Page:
Thompson fared much better, however. He wound up convincing his insurance carrier to cover the new procedure and now has regained more than an inch of muscle in the leg that hobbled him before. As a civil defense attorney -- who focuses on back injury cases - he feels he did his homework on the disc, recognized the risks involved and would still choose the same route again.
Indeed, he highly recommends the Charite for others and praises Johnson & Johnson for making it available to patients here in the first place.
"My hat is off to Johnson & Johnson for taking the risk and bringing something like this to the very conservative medical community," says Thompson, who offers such endorsements without any compensation from the company. "I think this is going to pay off for everybody down the road."
But the New Jersey-based law firm of Bagolie Friedman, which is currently reviewing cases from disappointed Charite recipients, would classify Thompson as lucky.
"This is a technically demanding operation that very few -- if any -- surgeons are qualified to perform, and the correct sizing and positioning of the device is critical for best functionality and lowest chance of failure," says partner Ricky Bagolie.
"The margin of error is so small, and the chance of misplacement so great, that these artificial disc replacements should be recalled to protect the public."
Charles Rosen, founding director of the University of California-Irvine Spine Center, officially asked the FDA to withdraw the discs from the market months ago. He first aired his concerns about the Charite in an article published by TheStreet.com back in early May. He noted that the Charite had been tested against a failed operation, that it still had weak results and that it required life-threatening revisions in the case of failures -- and, ultimately, he questioned why the device had ever won approval in the first place.
Others have since highlighted similar concerns. Meanwhile, Rosen has never backed away from his warnings despite some attacks from those within the close-knit spine community.
Rosen says he even watched, in shock, as he saw his own name flash up on the screen -- as a warning about "airing dirty laundry" on the industry in public -- during this year's meeting of the North American Spine Society. He portrays the convention as "surreal," with participants banned from recording any sessions and literally escorted out if they tried.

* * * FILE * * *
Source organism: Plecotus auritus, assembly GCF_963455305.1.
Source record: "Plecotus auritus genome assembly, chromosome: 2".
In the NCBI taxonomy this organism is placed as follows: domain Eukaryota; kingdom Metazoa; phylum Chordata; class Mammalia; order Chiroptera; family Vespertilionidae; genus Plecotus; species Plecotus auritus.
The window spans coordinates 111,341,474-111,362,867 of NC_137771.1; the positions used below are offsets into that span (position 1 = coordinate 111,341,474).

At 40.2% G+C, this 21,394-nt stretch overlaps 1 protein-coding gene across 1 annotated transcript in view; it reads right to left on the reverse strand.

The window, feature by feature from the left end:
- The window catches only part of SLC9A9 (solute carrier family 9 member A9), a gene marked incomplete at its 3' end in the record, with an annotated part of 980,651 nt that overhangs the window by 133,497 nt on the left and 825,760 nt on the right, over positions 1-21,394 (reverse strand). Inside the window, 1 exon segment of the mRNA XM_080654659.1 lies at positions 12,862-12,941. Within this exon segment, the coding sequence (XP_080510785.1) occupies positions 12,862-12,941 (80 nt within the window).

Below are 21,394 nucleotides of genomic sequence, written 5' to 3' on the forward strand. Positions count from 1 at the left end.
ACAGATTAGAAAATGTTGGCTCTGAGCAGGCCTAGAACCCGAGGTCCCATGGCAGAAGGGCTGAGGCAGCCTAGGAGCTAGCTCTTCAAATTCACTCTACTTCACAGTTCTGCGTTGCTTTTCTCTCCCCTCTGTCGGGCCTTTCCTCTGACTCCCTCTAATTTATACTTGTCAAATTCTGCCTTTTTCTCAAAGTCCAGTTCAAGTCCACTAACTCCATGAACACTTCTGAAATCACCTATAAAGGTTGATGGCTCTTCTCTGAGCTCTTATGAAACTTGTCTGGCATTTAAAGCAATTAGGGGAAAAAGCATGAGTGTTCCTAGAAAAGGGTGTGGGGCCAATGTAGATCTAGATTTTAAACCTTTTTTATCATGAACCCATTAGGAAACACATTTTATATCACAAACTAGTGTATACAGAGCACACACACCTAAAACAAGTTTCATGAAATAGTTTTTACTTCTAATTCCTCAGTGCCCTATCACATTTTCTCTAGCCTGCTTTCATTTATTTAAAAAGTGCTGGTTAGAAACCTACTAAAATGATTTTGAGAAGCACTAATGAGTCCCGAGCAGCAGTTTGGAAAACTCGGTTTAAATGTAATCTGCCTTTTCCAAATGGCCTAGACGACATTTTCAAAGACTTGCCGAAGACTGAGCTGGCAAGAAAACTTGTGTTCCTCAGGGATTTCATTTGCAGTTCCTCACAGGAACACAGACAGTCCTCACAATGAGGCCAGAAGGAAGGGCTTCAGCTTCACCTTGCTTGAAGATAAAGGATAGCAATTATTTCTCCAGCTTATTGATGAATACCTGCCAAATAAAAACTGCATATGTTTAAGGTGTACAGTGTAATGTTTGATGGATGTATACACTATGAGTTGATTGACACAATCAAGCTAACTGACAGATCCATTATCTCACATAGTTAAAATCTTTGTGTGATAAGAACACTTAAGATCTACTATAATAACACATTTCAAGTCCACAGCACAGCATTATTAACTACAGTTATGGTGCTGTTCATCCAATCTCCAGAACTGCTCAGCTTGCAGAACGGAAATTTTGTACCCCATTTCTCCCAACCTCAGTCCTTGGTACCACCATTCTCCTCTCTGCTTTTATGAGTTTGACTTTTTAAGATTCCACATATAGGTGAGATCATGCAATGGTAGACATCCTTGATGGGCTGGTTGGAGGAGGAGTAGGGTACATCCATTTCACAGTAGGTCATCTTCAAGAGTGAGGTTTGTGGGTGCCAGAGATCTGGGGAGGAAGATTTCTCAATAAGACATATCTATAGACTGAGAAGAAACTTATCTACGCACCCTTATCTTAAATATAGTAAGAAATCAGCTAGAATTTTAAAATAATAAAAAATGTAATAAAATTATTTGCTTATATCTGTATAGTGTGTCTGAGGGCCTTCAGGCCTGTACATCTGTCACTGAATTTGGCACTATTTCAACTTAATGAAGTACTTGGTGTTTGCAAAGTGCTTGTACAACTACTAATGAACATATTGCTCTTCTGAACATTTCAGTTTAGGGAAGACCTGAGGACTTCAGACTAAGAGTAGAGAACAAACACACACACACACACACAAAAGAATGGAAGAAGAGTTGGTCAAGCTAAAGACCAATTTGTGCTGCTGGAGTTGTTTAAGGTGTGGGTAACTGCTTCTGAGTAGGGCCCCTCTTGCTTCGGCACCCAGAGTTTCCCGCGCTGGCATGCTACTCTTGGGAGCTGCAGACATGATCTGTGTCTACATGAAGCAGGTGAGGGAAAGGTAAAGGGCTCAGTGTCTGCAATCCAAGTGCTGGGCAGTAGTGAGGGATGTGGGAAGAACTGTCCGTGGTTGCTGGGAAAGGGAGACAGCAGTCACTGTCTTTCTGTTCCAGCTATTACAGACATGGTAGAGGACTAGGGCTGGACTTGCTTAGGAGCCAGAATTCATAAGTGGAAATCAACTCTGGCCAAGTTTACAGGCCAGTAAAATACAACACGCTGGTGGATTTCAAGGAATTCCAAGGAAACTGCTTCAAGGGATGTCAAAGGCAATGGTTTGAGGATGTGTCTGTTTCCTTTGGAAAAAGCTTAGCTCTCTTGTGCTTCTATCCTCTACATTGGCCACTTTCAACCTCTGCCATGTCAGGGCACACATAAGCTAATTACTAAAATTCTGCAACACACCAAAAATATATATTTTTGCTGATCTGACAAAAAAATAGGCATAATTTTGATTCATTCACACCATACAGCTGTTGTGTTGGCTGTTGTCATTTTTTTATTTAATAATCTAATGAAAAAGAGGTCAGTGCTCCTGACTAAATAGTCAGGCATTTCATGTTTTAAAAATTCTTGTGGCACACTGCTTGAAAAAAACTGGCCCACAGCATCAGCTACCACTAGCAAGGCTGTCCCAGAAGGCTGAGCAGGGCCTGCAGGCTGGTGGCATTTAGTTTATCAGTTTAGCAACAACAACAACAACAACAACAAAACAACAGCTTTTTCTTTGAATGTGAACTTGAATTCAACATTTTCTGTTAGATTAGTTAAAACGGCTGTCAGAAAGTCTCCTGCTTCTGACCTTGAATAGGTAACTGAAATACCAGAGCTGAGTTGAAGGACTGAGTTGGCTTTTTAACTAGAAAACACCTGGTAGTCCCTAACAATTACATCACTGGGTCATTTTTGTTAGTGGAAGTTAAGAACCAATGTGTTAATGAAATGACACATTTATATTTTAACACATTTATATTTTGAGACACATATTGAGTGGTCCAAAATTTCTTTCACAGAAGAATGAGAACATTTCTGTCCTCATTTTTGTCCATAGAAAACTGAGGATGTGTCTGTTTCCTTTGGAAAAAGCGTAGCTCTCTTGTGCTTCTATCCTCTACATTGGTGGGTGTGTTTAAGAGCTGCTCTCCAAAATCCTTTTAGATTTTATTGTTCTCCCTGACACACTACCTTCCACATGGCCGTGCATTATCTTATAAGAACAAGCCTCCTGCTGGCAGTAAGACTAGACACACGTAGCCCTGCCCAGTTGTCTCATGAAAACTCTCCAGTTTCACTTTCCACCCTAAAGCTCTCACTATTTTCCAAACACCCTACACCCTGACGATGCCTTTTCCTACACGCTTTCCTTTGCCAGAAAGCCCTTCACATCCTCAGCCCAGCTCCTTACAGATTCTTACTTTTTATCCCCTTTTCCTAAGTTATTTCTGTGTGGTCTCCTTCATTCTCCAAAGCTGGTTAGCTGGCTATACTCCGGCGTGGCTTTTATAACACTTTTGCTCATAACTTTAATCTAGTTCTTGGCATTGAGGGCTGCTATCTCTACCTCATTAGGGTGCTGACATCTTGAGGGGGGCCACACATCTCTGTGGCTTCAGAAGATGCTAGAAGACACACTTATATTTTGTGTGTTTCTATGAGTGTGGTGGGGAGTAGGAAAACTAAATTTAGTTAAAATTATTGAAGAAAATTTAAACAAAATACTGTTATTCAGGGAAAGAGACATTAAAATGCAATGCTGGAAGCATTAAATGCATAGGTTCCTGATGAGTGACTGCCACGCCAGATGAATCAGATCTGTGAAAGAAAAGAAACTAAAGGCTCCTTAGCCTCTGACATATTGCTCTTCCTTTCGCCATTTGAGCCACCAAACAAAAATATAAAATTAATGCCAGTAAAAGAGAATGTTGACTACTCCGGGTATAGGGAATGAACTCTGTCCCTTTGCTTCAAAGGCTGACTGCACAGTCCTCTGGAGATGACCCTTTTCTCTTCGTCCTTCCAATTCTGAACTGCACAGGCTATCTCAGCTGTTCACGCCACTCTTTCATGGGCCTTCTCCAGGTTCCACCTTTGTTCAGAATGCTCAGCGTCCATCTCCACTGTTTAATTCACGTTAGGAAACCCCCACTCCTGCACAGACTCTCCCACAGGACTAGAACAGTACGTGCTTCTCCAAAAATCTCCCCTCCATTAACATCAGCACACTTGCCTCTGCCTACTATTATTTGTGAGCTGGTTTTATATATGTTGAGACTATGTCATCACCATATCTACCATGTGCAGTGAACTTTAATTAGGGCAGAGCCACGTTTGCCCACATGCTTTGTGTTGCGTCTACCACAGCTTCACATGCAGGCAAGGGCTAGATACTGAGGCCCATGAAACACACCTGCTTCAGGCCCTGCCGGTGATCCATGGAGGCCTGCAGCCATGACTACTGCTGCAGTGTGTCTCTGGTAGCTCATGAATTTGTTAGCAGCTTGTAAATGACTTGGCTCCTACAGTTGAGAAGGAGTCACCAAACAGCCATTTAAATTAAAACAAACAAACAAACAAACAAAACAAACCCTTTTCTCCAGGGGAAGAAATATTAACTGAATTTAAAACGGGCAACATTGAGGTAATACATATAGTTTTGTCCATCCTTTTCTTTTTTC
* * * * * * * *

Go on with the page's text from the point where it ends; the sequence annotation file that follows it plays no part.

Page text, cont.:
He says that scientific debate, normally a hallmark of the gathering, seemed absent when it came to artificial discs this year.
"Medicare had put up
this issue of non-coverage, and people were so on edge that they didn't want
any negative comments or press to come out of the meeting," Rosen says.
"So there was no dissent at all. I felt like I had been transported to
Communist Russia or something."
To be fair, UBS analyst Wales did portray the prospects for artificial "lumbar" discs -- particularly Synthes' ProDisc, the next one set for FDA approval -- as less than encouraging after attending that same conference. He noted that one study recommended against using the ProDisc for patients over 60 and that another showed no advantages over fusion surgery, "even in range of motion," for back patients in general. Moreover, he added, at least one surgeon stressed that artificial discs should not be considered substitutes for the fusion treatments that so many had expected the devices to replace.
By now, however, several companies have already placed their bets.
"Realizing this as a lucrative market opportunity, a burgeoning number of companies continue to invest heavily in research and development of artificial disc implants as well as other motion preservation technologies," the health care experts at Millennium Research Group wrote in Medical Industry Intelligence just ahead of this year's big convention. "Motion preservation technologies thus represent the most significant advancement in spinal implant technology to emerge in recent years and are regarded by many as the next evolutionary phase in the treatment of degenerative disc disease."
Disc developers certainly hope so. However, Bagolie believes they could pay a steep price in the end.
"Back surgery is a multibillion-dollar market, so all of these companies are throwing their hats in the ring," he says. "We're already getting calls about the Charite from all over the country; it got approved first. But there are problems with the other discs as well."